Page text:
On a more personal level, we learned how to balance classes, Greek life, a campus-job, involvement in dozens of organizations, and a social life on the side. Some of us even learned how to make mac ’n cheese and do our own laundry. This year, we began looking forward. We learned how to get our work done and still have time to study for the GRE, write dozens of cover letters and resumes, meet with Career Services; and enjoy every moment we had left with our friends.
Sustainability, unity, philanthropy, and responsibility — these are all themes that will guide us through the rest of our lives. This college adventure has been about trial and error, self-actualization, and learning to be an adult. We’ve worked as teams and as individuals. We’ve learned that even the seemingly smallest act of kindness can have a lasting and meaningful impact. We’ve cultivated a community of higher learning that centers on a liberal arts education, and we’ve prepared ourselves for the endless opportunities that await us. It is with this hopeful spirit that we leave Denison ready to lead the world.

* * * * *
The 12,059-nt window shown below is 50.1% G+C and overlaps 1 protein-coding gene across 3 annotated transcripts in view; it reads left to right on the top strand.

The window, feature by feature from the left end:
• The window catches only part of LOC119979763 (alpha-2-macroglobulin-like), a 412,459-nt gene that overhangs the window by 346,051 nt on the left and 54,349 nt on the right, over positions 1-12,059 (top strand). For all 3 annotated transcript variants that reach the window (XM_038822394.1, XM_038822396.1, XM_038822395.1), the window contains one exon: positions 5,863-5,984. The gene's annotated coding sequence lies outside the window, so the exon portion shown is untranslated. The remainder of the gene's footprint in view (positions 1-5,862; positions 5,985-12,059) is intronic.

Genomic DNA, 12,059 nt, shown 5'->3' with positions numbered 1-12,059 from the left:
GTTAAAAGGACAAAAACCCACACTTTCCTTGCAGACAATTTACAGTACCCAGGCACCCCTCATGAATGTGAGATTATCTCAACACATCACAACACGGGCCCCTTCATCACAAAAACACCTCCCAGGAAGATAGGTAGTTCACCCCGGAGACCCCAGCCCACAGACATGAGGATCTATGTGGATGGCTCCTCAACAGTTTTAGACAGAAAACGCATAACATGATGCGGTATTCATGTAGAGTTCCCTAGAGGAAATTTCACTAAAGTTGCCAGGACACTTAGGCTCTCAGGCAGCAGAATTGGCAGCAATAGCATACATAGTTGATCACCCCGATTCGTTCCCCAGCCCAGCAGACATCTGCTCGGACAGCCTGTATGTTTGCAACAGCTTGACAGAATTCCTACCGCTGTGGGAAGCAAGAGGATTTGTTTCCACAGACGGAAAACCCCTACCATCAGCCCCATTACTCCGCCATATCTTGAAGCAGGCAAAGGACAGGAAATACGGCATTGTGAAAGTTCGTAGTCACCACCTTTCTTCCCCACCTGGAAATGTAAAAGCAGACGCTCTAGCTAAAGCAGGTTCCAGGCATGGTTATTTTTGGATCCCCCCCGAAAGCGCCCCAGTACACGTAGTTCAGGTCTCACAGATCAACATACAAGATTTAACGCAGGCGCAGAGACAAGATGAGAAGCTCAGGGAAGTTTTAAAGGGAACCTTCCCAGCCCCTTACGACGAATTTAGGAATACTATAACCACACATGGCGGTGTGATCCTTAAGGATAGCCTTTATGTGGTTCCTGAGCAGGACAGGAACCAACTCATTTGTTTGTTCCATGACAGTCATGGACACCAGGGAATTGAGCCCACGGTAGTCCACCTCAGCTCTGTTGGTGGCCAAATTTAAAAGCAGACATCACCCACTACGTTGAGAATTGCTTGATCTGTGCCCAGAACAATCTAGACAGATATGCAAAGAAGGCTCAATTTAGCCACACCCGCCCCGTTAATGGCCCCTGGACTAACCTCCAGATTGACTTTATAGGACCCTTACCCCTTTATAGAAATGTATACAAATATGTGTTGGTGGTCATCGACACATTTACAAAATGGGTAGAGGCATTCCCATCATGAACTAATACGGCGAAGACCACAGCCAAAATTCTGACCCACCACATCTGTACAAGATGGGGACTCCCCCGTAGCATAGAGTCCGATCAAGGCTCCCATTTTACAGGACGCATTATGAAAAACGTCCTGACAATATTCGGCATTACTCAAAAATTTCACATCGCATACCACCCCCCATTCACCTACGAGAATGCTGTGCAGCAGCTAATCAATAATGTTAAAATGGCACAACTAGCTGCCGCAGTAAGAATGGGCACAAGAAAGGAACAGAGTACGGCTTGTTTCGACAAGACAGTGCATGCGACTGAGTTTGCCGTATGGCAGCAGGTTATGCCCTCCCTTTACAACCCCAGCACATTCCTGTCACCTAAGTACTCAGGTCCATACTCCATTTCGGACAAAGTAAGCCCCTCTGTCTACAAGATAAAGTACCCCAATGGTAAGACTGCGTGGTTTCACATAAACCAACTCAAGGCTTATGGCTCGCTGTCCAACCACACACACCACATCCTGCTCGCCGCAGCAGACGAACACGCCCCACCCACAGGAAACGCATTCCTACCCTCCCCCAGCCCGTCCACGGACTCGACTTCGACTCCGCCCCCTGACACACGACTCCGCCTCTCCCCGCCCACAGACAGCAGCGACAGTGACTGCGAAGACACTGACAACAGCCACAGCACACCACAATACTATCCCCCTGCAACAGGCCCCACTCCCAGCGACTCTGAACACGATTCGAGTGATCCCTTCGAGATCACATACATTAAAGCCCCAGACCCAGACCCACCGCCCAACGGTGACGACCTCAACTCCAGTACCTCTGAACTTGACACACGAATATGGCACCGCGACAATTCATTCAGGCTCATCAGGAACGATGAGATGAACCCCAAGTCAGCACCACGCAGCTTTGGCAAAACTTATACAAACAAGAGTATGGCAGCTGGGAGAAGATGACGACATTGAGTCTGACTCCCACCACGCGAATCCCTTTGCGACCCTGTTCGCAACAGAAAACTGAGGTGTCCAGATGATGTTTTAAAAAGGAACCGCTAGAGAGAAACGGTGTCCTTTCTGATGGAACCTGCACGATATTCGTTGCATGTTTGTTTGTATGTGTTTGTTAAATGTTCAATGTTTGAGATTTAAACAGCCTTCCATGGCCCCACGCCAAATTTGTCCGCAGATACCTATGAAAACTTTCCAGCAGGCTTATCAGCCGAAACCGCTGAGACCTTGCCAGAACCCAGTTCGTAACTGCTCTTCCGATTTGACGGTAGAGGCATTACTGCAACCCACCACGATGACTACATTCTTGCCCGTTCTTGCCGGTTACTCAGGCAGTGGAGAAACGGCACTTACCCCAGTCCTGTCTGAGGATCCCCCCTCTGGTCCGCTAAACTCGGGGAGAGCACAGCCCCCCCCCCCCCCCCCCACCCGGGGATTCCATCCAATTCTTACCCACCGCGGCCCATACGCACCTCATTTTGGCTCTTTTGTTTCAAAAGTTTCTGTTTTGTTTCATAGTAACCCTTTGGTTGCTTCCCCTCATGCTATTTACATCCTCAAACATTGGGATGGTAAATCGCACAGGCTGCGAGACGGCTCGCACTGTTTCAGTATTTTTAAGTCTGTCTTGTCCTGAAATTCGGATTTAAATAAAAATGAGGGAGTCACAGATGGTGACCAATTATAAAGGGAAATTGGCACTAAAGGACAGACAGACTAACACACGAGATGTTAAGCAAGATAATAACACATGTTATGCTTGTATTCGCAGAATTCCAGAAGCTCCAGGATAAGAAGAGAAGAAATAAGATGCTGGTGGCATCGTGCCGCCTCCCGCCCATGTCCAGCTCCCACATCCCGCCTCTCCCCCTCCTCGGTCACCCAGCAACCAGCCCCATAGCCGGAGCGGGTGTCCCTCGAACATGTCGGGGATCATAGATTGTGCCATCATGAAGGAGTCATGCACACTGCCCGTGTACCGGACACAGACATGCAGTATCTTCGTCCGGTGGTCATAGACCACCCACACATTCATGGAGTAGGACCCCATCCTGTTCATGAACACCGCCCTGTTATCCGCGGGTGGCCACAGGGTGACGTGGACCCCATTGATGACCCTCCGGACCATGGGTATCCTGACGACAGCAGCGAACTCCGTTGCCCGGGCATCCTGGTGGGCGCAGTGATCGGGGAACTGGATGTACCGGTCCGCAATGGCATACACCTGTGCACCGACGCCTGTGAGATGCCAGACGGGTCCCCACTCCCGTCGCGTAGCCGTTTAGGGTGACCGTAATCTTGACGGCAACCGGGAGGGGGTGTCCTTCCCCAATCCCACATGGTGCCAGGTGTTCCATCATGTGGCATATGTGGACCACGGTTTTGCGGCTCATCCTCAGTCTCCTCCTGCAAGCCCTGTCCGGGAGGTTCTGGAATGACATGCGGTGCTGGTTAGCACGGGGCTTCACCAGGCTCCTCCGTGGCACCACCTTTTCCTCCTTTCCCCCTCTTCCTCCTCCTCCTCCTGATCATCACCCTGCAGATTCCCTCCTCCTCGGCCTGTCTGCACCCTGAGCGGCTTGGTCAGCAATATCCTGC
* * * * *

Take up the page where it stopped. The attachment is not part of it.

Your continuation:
It’s time to use what we’ve learned to be the responsible leaders and innovators of tomorrow. It’s time to acknowledge that the tools we’ve amassed here at Denison are life-long instruments in our pursuit of happiness.
It’s also time to thank our parents, grandparents, siblings, and friends, for their never-ending support — emotionally and financially; to recognize and appreciate our professors and mentors for their relentless wisdom and guidance that has helped us along the way.
It’s time to take that next step — whether it’s law school, medical school, a big-girl job, or the armed services. It’s time for us to go forth with confidence, and find opportunities in the face of challenge. It’s time to hand the reins over to the next class, and trust that they’ll surpass our achievements. And it’s time to bid farewell — but not forever — to the campus on the hill that we’ve come to so lovingly admire.